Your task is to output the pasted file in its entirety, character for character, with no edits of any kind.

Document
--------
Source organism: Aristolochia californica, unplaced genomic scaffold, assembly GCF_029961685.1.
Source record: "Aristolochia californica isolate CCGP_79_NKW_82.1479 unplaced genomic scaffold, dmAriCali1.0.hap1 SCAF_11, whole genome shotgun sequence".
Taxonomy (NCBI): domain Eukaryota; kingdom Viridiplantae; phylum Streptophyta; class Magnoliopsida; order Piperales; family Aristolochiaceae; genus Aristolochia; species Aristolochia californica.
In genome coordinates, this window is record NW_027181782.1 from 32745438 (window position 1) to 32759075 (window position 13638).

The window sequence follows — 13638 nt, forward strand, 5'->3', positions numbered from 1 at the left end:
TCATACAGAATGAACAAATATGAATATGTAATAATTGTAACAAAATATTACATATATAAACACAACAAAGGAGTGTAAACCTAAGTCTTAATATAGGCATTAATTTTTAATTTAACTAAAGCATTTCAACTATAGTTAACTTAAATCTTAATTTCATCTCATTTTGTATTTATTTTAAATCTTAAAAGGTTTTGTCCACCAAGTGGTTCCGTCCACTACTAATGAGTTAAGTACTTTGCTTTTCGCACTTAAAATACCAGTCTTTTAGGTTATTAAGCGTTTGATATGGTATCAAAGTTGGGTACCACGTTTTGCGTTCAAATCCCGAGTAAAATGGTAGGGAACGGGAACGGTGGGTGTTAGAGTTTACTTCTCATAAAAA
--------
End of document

Source organism: Aristolochia californica, unplaced genomic scaffold, assembly GCF_029961685.1.
Source record: "Aristolochia californica isolate CCGP_79_NKW_82.1479 unplaced genomic scaffold, dmAriCali1.0.hap1 SCAF_11, whole genome shotgun sequence".
Taxonomy (NCBI): domain Eukaryota; kingdom Viridiplantae; phylum Streptophyta; class Magnoliopsida; order Piperales; family Aristolochiaceae; genus Aristolochia; species Aristolochia californica.
In genome coordinates, this window is record NW_027181782.1 from 32745438 (window position 1) to 32759075 (window position 13638).

The window sequence follows — 13638 nt, forward strand, 5'->3', positions numbered from 1 at the left end:
TCATACAGAATGAACAAATATGAATATGTAATAATTGTAACAAAATATTACATATATAAACACAACAAAGGAGTGTAAACCTAAGTCTTAATATAGGCATTAATTTTTAATTTAACTAAAGCATTTCAACTATAGTTAACTTAAATCTTAATTTCATCTCATTTTGTATTTATTTTAAATCTTAAAAGGTTTTGTCCACCAAGTGGTTCCGTCCACTACTAATGAGTTAAGTACTTTGCTTTTCGCACTTAAAATACCAGTCTTTTAGGTTATTAAGCGTTTGATATGGTATCAAAGTTGGGTACCACGTTTTGCGTTCAAATCCCGAGTAAAATGGTAGGGAACGGGAACGGTGGGTGTTAGAGTTTACTTCTCATAAAAA